In her very thorough 2010 article for Reuters about teens and weight-loss surgery, Debra Sherman referenced a study done by Dr. Susan Woolford, a specialist in the area of medicine where pediatrics and obesity meet. When she surveyed 381 doctors, almost half of them responded that “they would never refer an adolescent for any type of bariatric surgery.”
At the time, this kind of surgery for teens was still classed as experimental, and many young patients had not done well. Several high-level institutions were working toward mainstreaming the idea and practice of bariatric surgery for adolescents. Early in 2011, Liz Kowalczyk collected information on several prominent medical centers, including Children’s Hospital Boston, home to a very well-regarded weight loss program. It had just initiated a new program under which kids from 13 to 19 would have bariatric surgery, but only if strict conditions were met, such as weighing over 300 pounds.
The candidates were also evaluated for their motivation levels and general maturity, which had to be in place before a life of very restricted behavior could be contemplated. At the time, it was felt that this population would benefit most from the Roux-en-Y gastric bypass. The plan was to start conservatively, with only 20 to 25 procedures in the first year.
Other Teenage Bariatric Surgery Pioneers
Massachusetts General Hospital had by this time done bariatric surgery on 11 severely obese teens, all of whose BMI numbers were in the 99th percentile. By comparison, having started in 2001, Cincinnati Children’s Hospital Medical Center had performed 160 teenage bariatric surgeries. Elsewhere, Kowalczyk reported, the path was not as smooth:
Tufts Medical Center found that insurers were a barrier to surgery in children. The hospital, which has a large adult weight-loss surgery program, had begun performing pediatric obesity surgery in the early 2000s and then stopped. “The gastric bypass is an operation that makes many families and pediatricians uncomfortable because of the long-term issues,’’ said Dr. Scott Shikora, chief of general surgery at Tufts and a bariatric surgeon.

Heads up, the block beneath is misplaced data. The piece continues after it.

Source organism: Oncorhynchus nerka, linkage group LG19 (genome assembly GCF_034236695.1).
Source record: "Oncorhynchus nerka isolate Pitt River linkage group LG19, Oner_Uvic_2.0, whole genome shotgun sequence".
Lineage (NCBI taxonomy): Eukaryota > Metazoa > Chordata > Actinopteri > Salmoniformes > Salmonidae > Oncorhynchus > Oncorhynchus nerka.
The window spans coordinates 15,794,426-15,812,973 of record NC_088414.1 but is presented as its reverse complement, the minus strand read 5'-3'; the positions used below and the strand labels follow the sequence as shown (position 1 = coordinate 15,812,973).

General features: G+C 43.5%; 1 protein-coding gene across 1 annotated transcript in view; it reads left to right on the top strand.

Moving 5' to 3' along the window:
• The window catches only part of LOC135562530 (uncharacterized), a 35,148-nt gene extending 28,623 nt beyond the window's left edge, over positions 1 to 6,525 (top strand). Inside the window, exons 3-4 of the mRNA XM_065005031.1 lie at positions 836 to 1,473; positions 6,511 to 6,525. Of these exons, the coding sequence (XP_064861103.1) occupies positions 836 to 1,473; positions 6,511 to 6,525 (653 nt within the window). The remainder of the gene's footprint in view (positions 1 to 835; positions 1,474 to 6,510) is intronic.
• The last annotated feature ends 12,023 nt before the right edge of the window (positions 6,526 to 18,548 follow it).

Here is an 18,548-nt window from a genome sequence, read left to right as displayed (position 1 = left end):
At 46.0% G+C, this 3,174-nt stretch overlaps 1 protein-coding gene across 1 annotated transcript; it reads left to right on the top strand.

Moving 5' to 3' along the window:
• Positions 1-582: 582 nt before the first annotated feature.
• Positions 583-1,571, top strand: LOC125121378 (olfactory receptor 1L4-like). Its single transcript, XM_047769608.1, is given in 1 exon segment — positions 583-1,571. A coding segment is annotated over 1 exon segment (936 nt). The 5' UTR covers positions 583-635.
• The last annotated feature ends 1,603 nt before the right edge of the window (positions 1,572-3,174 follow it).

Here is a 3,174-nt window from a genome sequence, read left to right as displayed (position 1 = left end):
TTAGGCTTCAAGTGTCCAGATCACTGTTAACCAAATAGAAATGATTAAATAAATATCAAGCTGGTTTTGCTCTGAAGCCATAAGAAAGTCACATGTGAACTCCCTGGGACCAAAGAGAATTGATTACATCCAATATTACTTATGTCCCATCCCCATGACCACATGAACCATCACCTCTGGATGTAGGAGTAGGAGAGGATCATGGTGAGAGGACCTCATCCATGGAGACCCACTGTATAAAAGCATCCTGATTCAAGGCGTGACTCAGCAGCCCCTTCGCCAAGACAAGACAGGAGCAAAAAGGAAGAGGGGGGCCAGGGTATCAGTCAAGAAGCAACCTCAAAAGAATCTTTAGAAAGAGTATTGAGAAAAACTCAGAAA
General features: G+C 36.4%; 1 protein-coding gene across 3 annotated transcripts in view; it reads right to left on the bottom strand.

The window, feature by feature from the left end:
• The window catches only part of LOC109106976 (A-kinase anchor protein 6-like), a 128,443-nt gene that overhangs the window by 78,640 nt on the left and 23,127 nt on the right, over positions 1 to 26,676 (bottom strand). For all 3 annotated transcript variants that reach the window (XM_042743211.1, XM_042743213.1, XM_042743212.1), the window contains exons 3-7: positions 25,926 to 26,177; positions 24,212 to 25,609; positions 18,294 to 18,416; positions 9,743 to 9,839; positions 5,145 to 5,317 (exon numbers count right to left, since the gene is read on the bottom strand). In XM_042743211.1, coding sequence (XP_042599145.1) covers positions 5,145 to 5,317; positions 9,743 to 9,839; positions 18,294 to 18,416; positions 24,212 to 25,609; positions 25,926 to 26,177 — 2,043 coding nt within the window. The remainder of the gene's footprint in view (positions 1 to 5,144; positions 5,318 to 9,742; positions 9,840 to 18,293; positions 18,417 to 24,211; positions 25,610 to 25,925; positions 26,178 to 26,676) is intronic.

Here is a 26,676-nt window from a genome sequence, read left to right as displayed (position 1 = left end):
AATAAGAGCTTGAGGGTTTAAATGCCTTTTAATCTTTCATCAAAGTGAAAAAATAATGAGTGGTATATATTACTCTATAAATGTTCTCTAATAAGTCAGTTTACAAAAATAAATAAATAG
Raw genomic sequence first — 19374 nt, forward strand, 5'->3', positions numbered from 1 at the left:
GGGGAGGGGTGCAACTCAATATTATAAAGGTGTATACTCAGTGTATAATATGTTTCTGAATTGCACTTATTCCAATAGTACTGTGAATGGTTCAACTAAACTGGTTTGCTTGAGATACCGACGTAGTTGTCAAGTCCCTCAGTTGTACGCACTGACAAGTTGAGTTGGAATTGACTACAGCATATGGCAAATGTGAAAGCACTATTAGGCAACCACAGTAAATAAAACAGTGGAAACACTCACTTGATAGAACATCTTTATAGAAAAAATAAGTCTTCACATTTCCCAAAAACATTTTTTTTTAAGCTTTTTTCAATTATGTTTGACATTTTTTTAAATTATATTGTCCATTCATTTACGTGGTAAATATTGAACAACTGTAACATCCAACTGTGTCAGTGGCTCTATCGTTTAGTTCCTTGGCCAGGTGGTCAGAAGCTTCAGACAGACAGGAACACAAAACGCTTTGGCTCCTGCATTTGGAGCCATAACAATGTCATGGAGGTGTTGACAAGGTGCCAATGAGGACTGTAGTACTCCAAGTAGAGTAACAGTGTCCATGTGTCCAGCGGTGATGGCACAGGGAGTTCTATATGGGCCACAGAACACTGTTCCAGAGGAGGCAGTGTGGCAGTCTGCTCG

A huge teaching institution with an adolescent obesity clinic was one thing, and probably a good thing. Teenagers are difficult to deal with at the best of times, and if a program could provide more awareness and sensitivity to the needs of this age group, so much the better. In 2011, some professionals believed such programs belonged only in big hospitals. Some looked into the future and confronted the specter of advertising aimed directly at teenagers, followed by an epidemic of operations performed on young people who probably didn’t need such a degree of intervention.
The critics did not want to see bus benches adorned with ads targeting teenagers. They did not welcome the vision of a bariatric surgery storefront in every strip mall, next to the tattoo and piercing parlor. Any step in that direction seemed dangerous, including such benign commercial messages as, to take a random example, the one issued by a Colorado clinic with a special teen obesity program. Before operating, it promised to teach the skills that a post-surgical patient needs in order to maintain a healthy weight in the long run, including psychological skills learned through months of counseling for the entire family.
One question unavoidably comes to mind. What if those kids and their families would seriously engage in the training programs, and then put off the surgery for a year and just see how things went? Can enough new habits be learned, and enough relationship skills practiced, to bring about deep changes and make surgery unnecessary?
Your responses and feedback are welcome!
Source: “Special Report: Targeting Teens for Gastric Bands,” Reuters. com, 07/26/10
Source: “Cuts in childhood obesity,” Boston.com, 04/11/11
Source: “Rose Medical Center is First to Offer Teens Lap Band Surgery in Colorado.” OpenPR.com, 10/10/11
Image by Tiffany Bailey